The investments you select for your retirement savings plan will be based on your own personal circumstances.
Before investing in any mutual fund, be sure to request a prospectus, which contains more information about objectives, risks, fees, and expenses, and should be read carefully before investing.
Asset allocation and diversification cannot guarantee a profit or protect against a loss. All investing involves risk, including the possible loss of principal.
Choosing Investments for Your Retirement Savings Plan
Your employer-sponsored retirement plan offers a variety of investments to choose from. How do you know which ones may be right for your needs? And how much should you direct to each one? The keys to answering these questions are to understand your options and consider how they relate to your own personal circumstances.
Asset classes: the building blocks
When choosing investments to pursue your retirement accumulation goals, you'll need to balance the amount of risk you take in your investment mix (or "portfolio") with the potential for returns. Generally speaking, the riskier the investment, the higher the return potential. But with this higher return potential comes a greater chance of loss, including the loss of your original investment dollars (your "principal").
There are three basic asset classes to choose from, and each has different risk/return characteristics.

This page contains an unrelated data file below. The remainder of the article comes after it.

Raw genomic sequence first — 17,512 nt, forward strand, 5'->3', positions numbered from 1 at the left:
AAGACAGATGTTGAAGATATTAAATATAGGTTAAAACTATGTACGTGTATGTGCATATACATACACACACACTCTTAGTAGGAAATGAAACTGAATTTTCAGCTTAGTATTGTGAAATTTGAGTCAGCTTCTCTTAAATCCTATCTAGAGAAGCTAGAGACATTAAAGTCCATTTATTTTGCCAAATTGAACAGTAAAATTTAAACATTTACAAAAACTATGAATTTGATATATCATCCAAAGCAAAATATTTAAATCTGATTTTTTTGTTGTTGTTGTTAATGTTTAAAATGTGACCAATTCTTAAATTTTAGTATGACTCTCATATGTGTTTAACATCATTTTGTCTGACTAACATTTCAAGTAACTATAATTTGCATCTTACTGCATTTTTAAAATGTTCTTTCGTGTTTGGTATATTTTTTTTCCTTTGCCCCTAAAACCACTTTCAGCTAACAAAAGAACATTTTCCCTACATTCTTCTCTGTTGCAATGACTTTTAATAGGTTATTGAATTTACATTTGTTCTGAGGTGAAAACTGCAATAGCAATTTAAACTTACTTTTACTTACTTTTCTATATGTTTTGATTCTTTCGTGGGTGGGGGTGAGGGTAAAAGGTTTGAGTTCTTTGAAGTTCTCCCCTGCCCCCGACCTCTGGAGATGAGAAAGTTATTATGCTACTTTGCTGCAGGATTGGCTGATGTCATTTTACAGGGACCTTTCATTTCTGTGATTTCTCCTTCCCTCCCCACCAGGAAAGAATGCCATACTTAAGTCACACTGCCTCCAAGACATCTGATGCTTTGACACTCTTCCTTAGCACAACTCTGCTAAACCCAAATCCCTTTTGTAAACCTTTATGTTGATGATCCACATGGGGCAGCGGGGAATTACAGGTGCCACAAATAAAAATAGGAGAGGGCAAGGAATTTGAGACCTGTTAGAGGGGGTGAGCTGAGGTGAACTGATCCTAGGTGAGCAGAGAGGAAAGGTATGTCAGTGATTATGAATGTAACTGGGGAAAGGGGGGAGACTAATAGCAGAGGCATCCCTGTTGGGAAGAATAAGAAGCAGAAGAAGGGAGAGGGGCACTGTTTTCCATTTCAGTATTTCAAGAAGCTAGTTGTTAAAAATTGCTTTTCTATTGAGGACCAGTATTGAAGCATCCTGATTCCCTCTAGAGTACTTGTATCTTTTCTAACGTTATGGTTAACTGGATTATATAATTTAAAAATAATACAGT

- Stocks: Stocks represent ownership in a company — i.e., when you own stock in an organization, you actually own a small portion of that company. Stocks are the riskiest of the three asset classes, but historically have offered the greatest return potential over time. Stocks are offered in many different categories; some tend to be riskier than others. For example, the stocks of large, well-established companies are typically less risky than those of smaller, younger firms. Similarly, stocks of companies based in developed nations, such as the United States, are typically less risky than stocks of companies in "emerging market" regions, where economies are not considered developed. Also, differences in financial reporting, currency exchange risk, as well as economic and political risk unique to the specific country can adversely affect the value of these securities.
- Bonds: Bonds are essentially loans made to a company or government (the "borrower") by the bondholder (you). In return for the loan, the borrower promises to pay income at a stated interest rate. However, there are no guarantees that steady repayments will occur or that the bond (or how much you paid for it) will maintain its value. For this reason, bonds typically fall in the mid-range of the risk/return spectrum. Like stocks, bonds come in a variety of categories, and some tend to be riskier than others. Bonds issued by the U.S. government tend to be more stable, while high-yield or "junk" bonds are typically among the most risky. U.S. Treasury securities are guaranteed by the federal government as to the timely payment of principal and interest.